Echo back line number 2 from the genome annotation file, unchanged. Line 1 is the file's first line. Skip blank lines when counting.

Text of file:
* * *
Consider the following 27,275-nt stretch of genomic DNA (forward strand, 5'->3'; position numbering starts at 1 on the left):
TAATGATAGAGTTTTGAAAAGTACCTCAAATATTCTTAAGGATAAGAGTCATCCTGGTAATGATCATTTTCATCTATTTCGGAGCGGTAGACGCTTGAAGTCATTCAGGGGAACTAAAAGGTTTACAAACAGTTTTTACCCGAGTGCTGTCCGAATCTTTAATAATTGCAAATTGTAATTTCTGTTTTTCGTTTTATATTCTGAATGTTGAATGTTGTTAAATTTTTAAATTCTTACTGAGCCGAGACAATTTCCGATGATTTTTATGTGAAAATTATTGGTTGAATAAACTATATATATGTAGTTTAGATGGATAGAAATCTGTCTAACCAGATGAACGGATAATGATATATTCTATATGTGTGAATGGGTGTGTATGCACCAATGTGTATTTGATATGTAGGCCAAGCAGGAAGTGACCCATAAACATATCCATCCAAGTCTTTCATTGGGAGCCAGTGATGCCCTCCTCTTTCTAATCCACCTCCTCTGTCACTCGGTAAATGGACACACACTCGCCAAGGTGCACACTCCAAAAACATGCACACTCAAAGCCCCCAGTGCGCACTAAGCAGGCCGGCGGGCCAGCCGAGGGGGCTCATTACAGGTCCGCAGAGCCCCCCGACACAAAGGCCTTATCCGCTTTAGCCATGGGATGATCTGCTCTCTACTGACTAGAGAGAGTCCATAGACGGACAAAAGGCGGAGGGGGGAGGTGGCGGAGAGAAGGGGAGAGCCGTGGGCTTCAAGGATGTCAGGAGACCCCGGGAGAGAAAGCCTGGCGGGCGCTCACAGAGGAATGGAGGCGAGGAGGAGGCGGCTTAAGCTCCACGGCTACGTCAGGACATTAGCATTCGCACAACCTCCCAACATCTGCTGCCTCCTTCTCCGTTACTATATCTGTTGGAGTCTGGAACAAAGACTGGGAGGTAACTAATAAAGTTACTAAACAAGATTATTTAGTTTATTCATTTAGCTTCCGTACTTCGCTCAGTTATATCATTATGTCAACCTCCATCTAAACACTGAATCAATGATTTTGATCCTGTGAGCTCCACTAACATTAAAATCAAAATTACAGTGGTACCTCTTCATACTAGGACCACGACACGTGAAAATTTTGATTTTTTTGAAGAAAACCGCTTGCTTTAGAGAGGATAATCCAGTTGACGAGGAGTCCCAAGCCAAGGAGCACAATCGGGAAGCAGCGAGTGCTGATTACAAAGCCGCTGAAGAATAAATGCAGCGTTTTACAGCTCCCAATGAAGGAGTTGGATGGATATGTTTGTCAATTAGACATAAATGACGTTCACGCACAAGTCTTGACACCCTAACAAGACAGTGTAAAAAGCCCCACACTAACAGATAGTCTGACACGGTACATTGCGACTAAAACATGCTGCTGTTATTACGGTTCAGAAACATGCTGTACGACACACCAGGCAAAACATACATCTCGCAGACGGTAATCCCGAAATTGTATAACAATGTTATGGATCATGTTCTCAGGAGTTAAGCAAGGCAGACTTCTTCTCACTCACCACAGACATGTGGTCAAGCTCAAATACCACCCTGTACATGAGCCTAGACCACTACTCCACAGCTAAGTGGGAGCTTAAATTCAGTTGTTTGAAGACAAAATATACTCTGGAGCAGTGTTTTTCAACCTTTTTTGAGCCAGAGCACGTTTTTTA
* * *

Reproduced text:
TAATGATAGAGTTTTGAAAAGTACCTCAAATATTCTTAAGGATAAGAGTCATCCTGGTAATGATCATTTTCATCTATTTCGGAGCGGTAGACGCTTGAAGTCATTCAGGGGAACTAAAAGGTTTACAAACAGTTTTTACCCGAGTGCTGTCCGAATCTTTAATAATTGCAAATTGTAATTTCTGTTTTTCGTTTTATATTCTGAATGTTGAATGTTGTTAAATTTTTAAATTCTTACTGAGCCGAGACAATTTCCGATGATTTTTATGTGAAAATTATTGGTTGAATAAACTATATATATGTAGTTTAGATGGATAGAAATCTGTCTAACCAGATGAACGGATAATGATATATTCTATATGTGTGAATGGGTGTGTATGCACCAATGTGTATTTGATATGTAGGCCAAGCAGGAAGTGACCCATAAACATATCCATCCAAGTCTTTCATTGGGAGCCAGTGATGCCCTCCTCTTTCTAATCCACCTCCTCTGTCACTCGGTAAATGGACACACACTCGCCAAGGTGCACACTCCAAAAACATGCACACTCAAAGCCCCCAGTGCGCACTAAGCAGGCCGGCGGGCCAGCCGAGGGGGCTCATTACAGGTCCGCAGAGCCCCCCGACACAAAGGCCTTATCCGCTTTAGCCATGGGATGATCTGCTCTCTACTGACTAGAGAGAGTCCATAGACGGACAAAAGGCGGAGGGGGGAGGTGGCGGAGAGAAGGGGAGAGCCGTGGGCTTCAAGGATGTCAGGAGACCCCGGGAGAGAAAGCCTGGCGGGCGCTCACAGAGGAATGGAGGCGAGGAGGAGGCGGCTTAAGCTCCACGGCTACGTCAGGACATTAGCATTCGCACAACCTCCCAACATCTGCTGCCTCCTTCTCCGTTACTATATCTGTTGGAGTCTGGAACAAAGACTGGGAGGTAACTAATAAAGTTACTAAACAAGATTATTTAGTTTATTCATTTAGCTTCCGTACTTCGCTCAGTTATATCATTATGTCAACCTCCATCTAAACACTGAATCAATGATTTTGATCCTGTGAGCTCCACTAACATTAAAATCAAAATTACAGTGGTACCTCTTCATACTAGGACCACGACACGTGAAAATTTTGATTTTTTTGAAGAAAACCGCTTGCTTTAGAGAGGATAATCCAGTTGACGAGGAGTCCCAAGCCAAGGAGCACAATCGGGAAGCAGCGAGTGCTGATTACAAAGCCGCTGAAGAATAAATGCAGCGTTTTACAGCTCCCAATGAAGGAGTTGGATGGATATGTTTGTCAATTAGACATAAATGACGTTCACGCACAAGTCTTGACACCCTAACAAGACAGTGTAAAAAGCCCCACACTAACAGATAGTCTGACACGGTACATTGCGACTAAAACATGCTGCTGTTATTACGGTTCAGAAACATGCTGTACGACACACCAGGCAAAACATACATCTCGCAGACGGTAATCCCGAAATTGTATAACAATGTTATGGATCATGTTCTCAGGAGTTAAGCAAGGCAGACTTCTTCTCACTCACCACAGACATGTGGTCAAGCTCAAATACCACCCTGTACATGAGCCTAGACCACTACTCCACAGCTAAGTGGGAGCTTAAATTCAGTTGTTTGAAGACAAAATATACTCTGGAGCAGTGTTTTTCAACCTTTTTTGAGCCAGAGCACGTTTTTTA